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The western gate of the city goes back to the Mouradi rule moreover Brikcha gate and Chilou Mosque. However, in the Housaini rule, the urbanization continued along the new Rabth area (Hay Rbat) and its siege in Gate Tunis. At this period, Monastir was finalizing the administrative components to include the current cities of Monastir ad Mahdia. In the 19th century, Monastir witnessed a great economic revival which was credited to its port. It also played a role in the international trade as many foreign consulates were established.

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After 10 consulates had been established, the mid 19th century crisis, especially with the vengeful attack of Zarrouk’s troops on Monastir due to the latter’s refusal to send its people to the oppressive revolution of Ali ben Gthehem (1864). The city then went in a state of oppression and financial crisis.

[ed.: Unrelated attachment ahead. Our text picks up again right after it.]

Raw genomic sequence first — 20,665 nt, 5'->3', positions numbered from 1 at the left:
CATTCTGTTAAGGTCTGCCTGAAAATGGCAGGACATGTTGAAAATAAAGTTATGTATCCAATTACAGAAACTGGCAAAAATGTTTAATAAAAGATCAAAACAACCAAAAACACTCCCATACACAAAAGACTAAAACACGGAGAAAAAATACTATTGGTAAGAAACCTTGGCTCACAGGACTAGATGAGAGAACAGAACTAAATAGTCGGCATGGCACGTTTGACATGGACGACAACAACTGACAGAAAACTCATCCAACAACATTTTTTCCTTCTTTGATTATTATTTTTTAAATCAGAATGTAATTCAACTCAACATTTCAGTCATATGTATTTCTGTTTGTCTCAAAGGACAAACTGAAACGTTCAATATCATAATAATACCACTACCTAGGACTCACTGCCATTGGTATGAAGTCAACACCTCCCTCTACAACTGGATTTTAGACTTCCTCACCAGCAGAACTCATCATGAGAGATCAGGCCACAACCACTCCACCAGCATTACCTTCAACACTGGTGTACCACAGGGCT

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Finally, the city of Monastir witnessed the greatest damage during the French colonialism as it found itself isolated from the other cities of the Sahel. One should note that the leader, Habib Bourguib, was born in Monastir. Monastir was bound to fighting for freedom since the battle of Christianization as it paid martyr by martyr in a seemingly endless slaughterhouse: Said Merchaoui, Ahmed Ghandri, Mostfa ben Janat, Abd Eslam Trimich, and Naji Khalfouni.

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Monastir was restored after independence with great pride as it continued its urban route with economic flourishment as well as becoming a governorate of Monastir in 1974. Also, with more touristic resorts and university campuses, the city restarted its leading role in taking scientists and cultural people from inside and outside the country. The residents of Monastir will forever be the watch guards and pride of Tunisia.

Riadh Mrabit